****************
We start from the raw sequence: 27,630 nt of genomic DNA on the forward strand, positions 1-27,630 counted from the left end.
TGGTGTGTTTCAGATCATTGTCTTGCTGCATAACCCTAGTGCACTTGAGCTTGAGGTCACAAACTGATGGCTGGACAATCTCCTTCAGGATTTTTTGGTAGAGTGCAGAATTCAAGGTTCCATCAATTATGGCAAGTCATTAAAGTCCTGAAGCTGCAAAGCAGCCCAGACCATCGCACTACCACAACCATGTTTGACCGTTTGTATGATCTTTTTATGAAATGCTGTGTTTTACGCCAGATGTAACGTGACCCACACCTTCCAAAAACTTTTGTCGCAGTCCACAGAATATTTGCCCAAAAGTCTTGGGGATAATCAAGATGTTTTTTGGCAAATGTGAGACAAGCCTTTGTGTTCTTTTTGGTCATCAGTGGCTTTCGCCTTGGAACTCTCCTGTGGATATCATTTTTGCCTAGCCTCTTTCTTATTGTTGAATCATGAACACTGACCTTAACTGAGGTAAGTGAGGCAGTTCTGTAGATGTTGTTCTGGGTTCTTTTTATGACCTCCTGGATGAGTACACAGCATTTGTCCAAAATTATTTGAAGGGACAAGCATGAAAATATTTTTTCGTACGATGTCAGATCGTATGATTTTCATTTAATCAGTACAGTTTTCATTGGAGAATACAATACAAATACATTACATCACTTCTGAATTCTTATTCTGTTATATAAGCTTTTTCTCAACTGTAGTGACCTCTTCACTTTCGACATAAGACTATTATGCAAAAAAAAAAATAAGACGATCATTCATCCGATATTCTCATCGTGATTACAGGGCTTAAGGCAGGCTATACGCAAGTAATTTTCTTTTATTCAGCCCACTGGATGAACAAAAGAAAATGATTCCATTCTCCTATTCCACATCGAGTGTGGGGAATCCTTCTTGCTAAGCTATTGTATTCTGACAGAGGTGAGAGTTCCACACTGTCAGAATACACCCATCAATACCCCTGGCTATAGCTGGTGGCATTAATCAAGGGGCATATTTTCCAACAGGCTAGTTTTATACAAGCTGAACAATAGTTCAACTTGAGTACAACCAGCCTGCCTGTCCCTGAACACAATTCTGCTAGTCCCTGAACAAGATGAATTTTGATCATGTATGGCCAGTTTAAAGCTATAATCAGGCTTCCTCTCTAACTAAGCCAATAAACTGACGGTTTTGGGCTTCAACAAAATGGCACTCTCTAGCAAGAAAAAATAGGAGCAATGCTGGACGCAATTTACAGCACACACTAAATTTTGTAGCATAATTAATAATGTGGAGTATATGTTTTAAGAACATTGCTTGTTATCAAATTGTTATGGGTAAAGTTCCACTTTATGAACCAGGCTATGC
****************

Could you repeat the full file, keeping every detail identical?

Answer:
We start from the raw sequence: 27,630 nt of genomic DNA on the forward strand, positions 1-27,630 counted from the left end.
TGGTGTGTTTCAGATCATTGTCTTGCTGCATAACCCTAGTGCACTTGAGCTTGAGGTCACAAACTGATGGCTGGACAATCTCCTTCAGGATTTTTTGGTAGAGTGCAGAATTCAAGGTTCCATCAATTATGGCAAGTCATTAAAGTCCTGAAGCTGCAAAGCAGCCCAGACCATCGCACTACCACAACCATGTTTGACCGTTTGTATGATCTTTTTATGAAATGCTGTGTTTTACGCCAGATGTAACGTGACCCACACCTTCCAAAAACTTTTGTCGCAGTCCACAGAATATTTGCCCAAAAGTCTTGGGGATAATCAAGATGTTTTTTGGCAAATGTGAGACAAGCCTTTGTGTTCTTTTTGGTCATCAGTGGCTTTCGCCTTGGAACTCTCCTGTGGATATCATTTTTGCCTAGCCTCTTTCTTATTGTTGAATCATGAACACTGACCTTAACTGAGGTAAGTGAGGCAGTTCTGTAGATGTTGTTCTGGGTTCTTTTTATGACCTCCTGGATGAGTACACAGCATTTGTCCAAAATTATTTGAAGGGACAAGCATGAAAATATTTTTTCGTACGATGTCAGATCGTATGATTTTCATTTAATCAGTACAGTTTTCATTGGAGAATACAATACAAATACATTACATCACTTCTGAATTCTTATTCTGTTATATAAGCTTTTTCTCAACTGTAGTGACCTCTTCACTTTCGACATAAGACTATTATGCAAAAAAAAAAATAAGACGATCATTCATCCGATATTCTCATCGTGATTACAGGGCTTAAGGCAGGCTATACGCAAGTAATTTTCTTTTATTCAGCCCACTGGATGAACAAAAGAAAATGATTCCATTCTCCTATTCCACATCGAGTGTGGGGAATCCTTCTTGCTAAGCTATTGTATTCTGACAGAGGTGAGAGTTCCACACTGTCAGAATACACCCATCAATACCCCTGGCTATAGCTGGTGGCATTAATCAAGGGGCATATTTTCCAACAGGCTAGTTTTATACAAGCTGAACAATAGTTCAACTTGAGTACAACCAGCCTGCCTGTCCCTGAACACAATTCTGCTAGTCCCTGAACAAGATGAATTTTGATCATGTATGGCCAGTTTAAAGCTATAATCAGGCTTCCTCTCTAACTAAGCCAATAAACTGACGGTTTTGGGCTTCAACAAAATGGCACTCTCTAGCAAGAAAAAATAGGAGCAATGCTGGACGCAATTTACAGCACACACTAAATTTTGTAGCATAATTAATAATGTGGAGTATATGTTTTAAGAACATTGCTTGTTATCAAATTGTTATGGGTAAAGTTCCACTTTATGAACCAGGCTATGC